Tense mediations involving unwieldy parties can pose a challenge to settlement, but not one that is insurmountable. Mediators at ADR Systems have had numerous cases with parties that are diametrically opposed to one another, quick to anger or seemingly convinced that resolution is improbable – and yet they can almost always help the parties settle.
How do they do it? Our mediators share insight on resolving cases even under the most extreme circumstances.
Use Breakouts and Break-ins
Typically, parties are placed into separate breakout rooms – be they actual or virtual – at the start of a mediation, but sometimes, with highly litigious parties, they need to be brought together to talk face to face, according to Hon. Michael R. Panter, (Ret.), senior mediator and arbitrator at ADR Systems.
“Sometimes the defense doesn’t comprehend the magnitude and severity of the plaintiff’s injuries, or the plaintiff’s attorney isn’t swayed by the line the defense attorney is persistently drawing,” Judge Panter explained. “Meeting face to face, listening to what they each have to say, can be powerfully persuasive. It’s a judgment call on the mediator’s part, though, believing the parties will truly gain something from this “break-in” exercise.”
During these break-ins when the parties are brought together, Judge Panter has also written out – on whiteboards or on a word document while sharing his screen during a remote session –the facts of a case that everyone agrees on to demonstrate how close they are to a settlement.
“That visual can be really powerful; it can stimulate momentum because it helps the parties finally see a finish line,” Judge Panter said.
Build Trust and Empathy
To progress toward settlement in cases involving catastrophic injuries or entrenched feelings of pain, trust and empathy are key, according to Hon. Kay M. Hanlon, (Ret.), senior mediator and arbitrator at ADR Systems.
Judge Hanlon recalled mediating a case involving a plaintiff who suffered a brain injury that predisposed him to fits of anger. During the mediation, he became furious and threatened to leave. Ultimately, he did. A mediator can be tempted to view such a situation as a complete derailment of the proceedings when, in fact, it is not. Instead, Judge Hanlon relied on the plaintiff’s mother to help her move the proceedings along.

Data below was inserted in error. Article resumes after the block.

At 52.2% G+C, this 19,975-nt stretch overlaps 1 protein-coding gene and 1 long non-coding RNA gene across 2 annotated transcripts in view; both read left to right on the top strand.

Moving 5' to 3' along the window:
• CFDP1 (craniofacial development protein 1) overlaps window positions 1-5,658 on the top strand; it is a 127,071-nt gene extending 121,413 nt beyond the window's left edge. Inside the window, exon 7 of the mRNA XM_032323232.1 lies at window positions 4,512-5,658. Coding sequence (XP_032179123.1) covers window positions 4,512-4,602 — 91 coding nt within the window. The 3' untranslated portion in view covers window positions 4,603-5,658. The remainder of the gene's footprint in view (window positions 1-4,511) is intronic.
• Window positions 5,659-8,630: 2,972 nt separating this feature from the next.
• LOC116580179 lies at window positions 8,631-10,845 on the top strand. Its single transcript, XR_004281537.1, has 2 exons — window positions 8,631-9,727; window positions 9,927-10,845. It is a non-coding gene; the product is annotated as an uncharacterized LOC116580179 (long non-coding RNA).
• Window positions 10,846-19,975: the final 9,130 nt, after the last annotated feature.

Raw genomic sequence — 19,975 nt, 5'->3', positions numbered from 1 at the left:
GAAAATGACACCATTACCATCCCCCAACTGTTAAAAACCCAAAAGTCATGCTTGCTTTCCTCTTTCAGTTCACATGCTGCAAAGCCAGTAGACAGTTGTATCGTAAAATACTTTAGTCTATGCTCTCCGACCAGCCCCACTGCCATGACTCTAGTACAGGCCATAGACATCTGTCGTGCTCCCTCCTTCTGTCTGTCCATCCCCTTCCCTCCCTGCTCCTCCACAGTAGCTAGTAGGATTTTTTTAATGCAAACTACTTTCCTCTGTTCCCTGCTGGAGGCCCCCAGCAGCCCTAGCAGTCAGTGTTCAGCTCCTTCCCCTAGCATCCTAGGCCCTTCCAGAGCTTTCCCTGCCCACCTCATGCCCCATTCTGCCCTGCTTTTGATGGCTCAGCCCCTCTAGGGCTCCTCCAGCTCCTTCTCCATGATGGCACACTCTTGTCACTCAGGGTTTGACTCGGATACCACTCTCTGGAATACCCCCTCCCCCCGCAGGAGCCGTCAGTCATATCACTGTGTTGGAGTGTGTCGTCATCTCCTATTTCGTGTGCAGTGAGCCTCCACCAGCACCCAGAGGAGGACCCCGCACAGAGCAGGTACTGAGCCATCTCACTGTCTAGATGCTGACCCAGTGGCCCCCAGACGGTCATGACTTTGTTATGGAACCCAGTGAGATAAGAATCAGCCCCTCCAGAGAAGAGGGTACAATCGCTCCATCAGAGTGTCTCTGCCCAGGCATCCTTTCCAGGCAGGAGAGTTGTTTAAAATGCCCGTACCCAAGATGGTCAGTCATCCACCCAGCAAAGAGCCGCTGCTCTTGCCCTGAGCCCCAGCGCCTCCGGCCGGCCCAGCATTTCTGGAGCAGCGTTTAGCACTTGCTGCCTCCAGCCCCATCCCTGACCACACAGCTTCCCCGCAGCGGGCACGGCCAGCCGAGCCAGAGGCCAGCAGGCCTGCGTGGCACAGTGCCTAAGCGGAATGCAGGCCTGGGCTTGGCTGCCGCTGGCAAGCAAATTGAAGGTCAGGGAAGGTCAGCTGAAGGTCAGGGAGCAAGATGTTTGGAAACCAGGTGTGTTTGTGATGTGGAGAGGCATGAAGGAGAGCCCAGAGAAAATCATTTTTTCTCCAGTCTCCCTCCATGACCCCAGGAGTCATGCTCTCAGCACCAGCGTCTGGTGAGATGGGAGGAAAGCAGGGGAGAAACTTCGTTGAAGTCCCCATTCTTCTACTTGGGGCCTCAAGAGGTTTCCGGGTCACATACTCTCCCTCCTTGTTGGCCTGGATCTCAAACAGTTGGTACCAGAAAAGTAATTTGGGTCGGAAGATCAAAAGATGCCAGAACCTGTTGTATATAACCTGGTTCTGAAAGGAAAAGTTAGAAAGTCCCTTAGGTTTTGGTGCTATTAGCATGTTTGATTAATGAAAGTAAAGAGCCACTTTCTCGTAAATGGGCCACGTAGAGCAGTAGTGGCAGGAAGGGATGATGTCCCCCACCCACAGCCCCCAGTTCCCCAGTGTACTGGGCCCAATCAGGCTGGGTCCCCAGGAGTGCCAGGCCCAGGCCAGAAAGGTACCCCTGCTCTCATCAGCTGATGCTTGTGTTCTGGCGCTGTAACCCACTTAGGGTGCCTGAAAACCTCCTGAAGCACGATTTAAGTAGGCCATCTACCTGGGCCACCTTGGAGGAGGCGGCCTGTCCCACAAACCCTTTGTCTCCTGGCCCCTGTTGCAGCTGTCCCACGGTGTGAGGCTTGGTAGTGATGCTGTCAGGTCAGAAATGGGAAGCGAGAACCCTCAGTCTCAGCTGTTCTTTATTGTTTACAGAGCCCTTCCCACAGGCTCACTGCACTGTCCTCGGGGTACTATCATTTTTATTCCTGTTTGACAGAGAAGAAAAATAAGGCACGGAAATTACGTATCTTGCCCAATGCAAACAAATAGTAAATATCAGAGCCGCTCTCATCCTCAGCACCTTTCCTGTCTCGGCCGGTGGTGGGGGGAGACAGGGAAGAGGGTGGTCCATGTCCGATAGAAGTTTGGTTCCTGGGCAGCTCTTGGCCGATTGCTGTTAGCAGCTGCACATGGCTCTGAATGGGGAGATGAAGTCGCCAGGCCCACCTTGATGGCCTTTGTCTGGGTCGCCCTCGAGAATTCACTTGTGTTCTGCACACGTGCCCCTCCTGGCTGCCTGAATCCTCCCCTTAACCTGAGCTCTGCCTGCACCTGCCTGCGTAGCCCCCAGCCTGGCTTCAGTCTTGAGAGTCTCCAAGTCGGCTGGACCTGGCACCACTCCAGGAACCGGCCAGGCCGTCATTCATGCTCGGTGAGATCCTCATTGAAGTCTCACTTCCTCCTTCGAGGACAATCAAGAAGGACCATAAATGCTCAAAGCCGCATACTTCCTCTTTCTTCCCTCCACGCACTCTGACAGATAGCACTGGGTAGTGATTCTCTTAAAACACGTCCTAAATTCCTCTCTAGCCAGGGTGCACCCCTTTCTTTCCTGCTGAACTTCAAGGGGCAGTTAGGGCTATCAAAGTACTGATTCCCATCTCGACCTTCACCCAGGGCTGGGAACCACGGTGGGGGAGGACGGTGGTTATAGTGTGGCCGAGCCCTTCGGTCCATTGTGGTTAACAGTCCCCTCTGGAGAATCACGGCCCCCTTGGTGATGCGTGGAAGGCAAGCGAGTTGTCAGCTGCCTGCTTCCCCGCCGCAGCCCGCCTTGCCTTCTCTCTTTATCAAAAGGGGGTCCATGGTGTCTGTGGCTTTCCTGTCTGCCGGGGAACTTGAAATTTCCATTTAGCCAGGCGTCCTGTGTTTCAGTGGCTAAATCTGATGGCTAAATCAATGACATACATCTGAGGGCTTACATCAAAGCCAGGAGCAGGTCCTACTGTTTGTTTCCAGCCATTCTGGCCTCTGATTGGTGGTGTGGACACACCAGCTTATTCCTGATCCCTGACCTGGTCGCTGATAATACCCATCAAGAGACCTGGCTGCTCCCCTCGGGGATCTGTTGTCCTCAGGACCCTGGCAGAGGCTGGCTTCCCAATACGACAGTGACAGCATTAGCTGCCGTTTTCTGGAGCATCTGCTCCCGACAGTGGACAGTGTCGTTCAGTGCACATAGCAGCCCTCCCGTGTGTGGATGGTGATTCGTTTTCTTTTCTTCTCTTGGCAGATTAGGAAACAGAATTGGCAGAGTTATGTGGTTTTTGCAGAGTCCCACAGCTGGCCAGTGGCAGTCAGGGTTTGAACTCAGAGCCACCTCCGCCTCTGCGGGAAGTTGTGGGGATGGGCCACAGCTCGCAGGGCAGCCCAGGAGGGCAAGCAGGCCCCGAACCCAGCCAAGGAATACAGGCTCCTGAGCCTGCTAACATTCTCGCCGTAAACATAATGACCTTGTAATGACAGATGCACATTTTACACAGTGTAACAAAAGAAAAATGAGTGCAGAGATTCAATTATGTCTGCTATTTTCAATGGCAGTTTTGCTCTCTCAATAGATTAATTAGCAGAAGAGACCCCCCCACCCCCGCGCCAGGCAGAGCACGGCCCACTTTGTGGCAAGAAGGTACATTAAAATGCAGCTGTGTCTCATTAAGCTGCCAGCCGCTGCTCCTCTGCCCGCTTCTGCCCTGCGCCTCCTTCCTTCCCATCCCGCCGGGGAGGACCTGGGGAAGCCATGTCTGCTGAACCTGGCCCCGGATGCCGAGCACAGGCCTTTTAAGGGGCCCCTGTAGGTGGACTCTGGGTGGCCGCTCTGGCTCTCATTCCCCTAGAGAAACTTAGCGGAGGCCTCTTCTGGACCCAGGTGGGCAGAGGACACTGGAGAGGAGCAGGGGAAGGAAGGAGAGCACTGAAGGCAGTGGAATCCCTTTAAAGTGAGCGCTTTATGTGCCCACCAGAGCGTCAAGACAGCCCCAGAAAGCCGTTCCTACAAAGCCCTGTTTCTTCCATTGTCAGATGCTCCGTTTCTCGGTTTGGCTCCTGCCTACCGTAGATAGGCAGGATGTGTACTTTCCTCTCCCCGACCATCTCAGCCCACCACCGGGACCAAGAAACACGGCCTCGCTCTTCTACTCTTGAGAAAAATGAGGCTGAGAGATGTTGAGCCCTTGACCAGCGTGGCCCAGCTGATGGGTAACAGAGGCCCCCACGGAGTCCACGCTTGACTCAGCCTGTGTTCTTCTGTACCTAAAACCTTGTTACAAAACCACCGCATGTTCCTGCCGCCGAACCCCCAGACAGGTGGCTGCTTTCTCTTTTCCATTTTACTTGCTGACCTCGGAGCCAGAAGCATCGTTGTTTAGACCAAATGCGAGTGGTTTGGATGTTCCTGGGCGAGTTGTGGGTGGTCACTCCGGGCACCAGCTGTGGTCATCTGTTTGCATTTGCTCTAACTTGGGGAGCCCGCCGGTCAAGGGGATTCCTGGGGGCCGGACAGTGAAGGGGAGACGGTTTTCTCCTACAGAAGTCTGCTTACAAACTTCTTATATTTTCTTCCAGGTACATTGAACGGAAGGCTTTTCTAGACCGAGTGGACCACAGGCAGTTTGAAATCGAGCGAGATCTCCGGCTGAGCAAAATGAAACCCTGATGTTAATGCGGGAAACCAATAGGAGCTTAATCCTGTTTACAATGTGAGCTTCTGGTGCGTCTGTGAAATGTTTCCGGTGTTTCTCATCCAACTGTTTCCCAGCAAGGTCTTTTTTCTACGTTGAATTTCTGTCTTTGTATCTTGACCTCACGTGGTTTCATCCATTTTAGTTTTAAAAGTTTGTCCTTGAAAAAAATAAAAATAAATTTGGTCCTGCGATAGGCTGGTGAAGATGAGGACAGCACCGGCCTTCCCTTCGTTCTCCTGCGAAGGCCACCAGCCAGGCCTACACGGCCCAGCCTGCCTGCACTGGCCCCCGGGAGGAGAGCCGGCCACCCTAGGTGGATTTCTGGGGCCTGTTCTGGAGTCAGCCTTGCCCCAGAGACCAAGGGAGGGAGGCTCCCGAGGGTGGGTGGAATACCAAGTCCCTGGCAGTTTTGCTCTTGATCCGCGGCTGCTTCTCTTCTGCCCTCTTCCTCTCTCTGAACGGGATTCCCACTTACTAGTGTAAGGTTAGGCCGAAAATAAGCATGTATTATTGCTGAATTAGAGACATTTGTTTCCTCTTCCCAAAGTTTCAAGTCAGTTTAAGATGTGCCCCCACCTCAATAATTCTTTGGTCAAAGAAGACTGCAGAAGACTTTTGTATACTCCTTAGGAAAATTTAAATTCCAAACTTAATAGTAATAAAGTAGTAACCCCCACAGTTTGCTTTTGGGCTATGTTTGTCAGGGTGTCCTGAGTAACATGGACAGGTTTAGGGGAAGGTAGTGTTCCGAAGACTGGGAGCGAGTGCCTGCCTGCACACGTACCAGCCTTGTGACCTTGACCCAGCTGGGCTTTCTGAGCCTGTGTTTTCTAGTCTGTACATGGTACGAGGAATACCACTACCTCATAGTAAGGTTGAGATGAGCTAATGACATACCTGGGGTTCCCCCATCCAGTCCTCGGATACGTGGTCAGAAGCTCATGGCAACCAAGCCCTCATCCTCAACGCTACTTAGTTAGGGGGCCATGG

“It was an opportunity to better understand the experience of the plaintiff – to place myself in his shoes – as I worked to help him and the defendant settle,” said Judge Hanlon.
It took time, though, Judge Hanlon emphasized; more time than is allotted for even a full-day mediation. “We had only met one another for the first time that day. The mother and I – and the plaintiff and I – had to establish trust between one another. They needed to trust me when I insisted that continuing, despite the challenges, was the best course for everyone, no matter how long it took,” said Judge Hanlon. “We finally settled, but without taking time to build our relationship, the mediation would have not succeeded.”
Find the Roots of the Dispute
Both sides can come to the mediation with predetermined expectations and preconceived perceptions about the process, so it is important that each side focus on the main reasons why they value the case as they do.
This is why Hon. F. Keith Brown, (Ret.), senior mediator and arbitrator at ADR Systems, considers himself “a man of broken dreams and changed expectations.” According to Judge Brown, “In cases with difficult clients, the key is for a mediator to listen first, then allow for an objective conversation and provide an empathic ear when necessary.”
Judge Brown has settled several cases in which there were more than 20 plaintiffs and has often used computer spreadsheets and formulas to demonstrate how parties with conflicting interests might come together. Such strategies help the parties let go of their emotional attachment to certain issues and focus on the facts, he explained.
“Sometimes I am involved in cases in which there may be multiple parties with varied expectations,” said Judge Brown. “Creating a problem-solving team approach can be an effective tool in reaching an agreement. Understanding everyone’s expectations and having a conversation about them is essential.”
From there, Judge Brown calls upon his experiences as a former judge and as a mediator to facilitate negotiations, explore each parties’ pain points and work toward a feasible settlement.
“It’s simple and complex all at once, finding the roots – often deep roots – of these cases,” said Judge Brown. “But in my experience, it’s a tried-and-true way to advance everyone closer to settlement.”
To learn more about how ADR Systems’ neutrals can help you settle your case, click here.
Hon. Michael R. Panter, (Ret.) is a senior mediator and arbitrator at ADR Systems. He is known for his thorough and intelligent approach to settlements and the boundless energy he brings to the dispute resolution process. Judge Panter has more than 30 years of legal experience and brings a unique and empathic approach to counsel and their clients. He has mediated a wide variety of commercial and personal injury cases.
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Hon. Kay M. Hanlon, (Ret.) has expertise in resolving personal injury actions such as medical malpractice, mass torts and product liability. Counsel who appeared before Judge Hanlon find her to be perpetually prepared, ready to listen attentively.
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Hon. F. Keith Brown, (Ret.) has extensive experience in settling personal injury, workers’ compensation and commercial matters. As a mediator, he is known for his keen ability to easily connect with people and promote productive communications between all parties. Judge Brown is a beloved pillar of the community, who has been recognized numerous times for community service.
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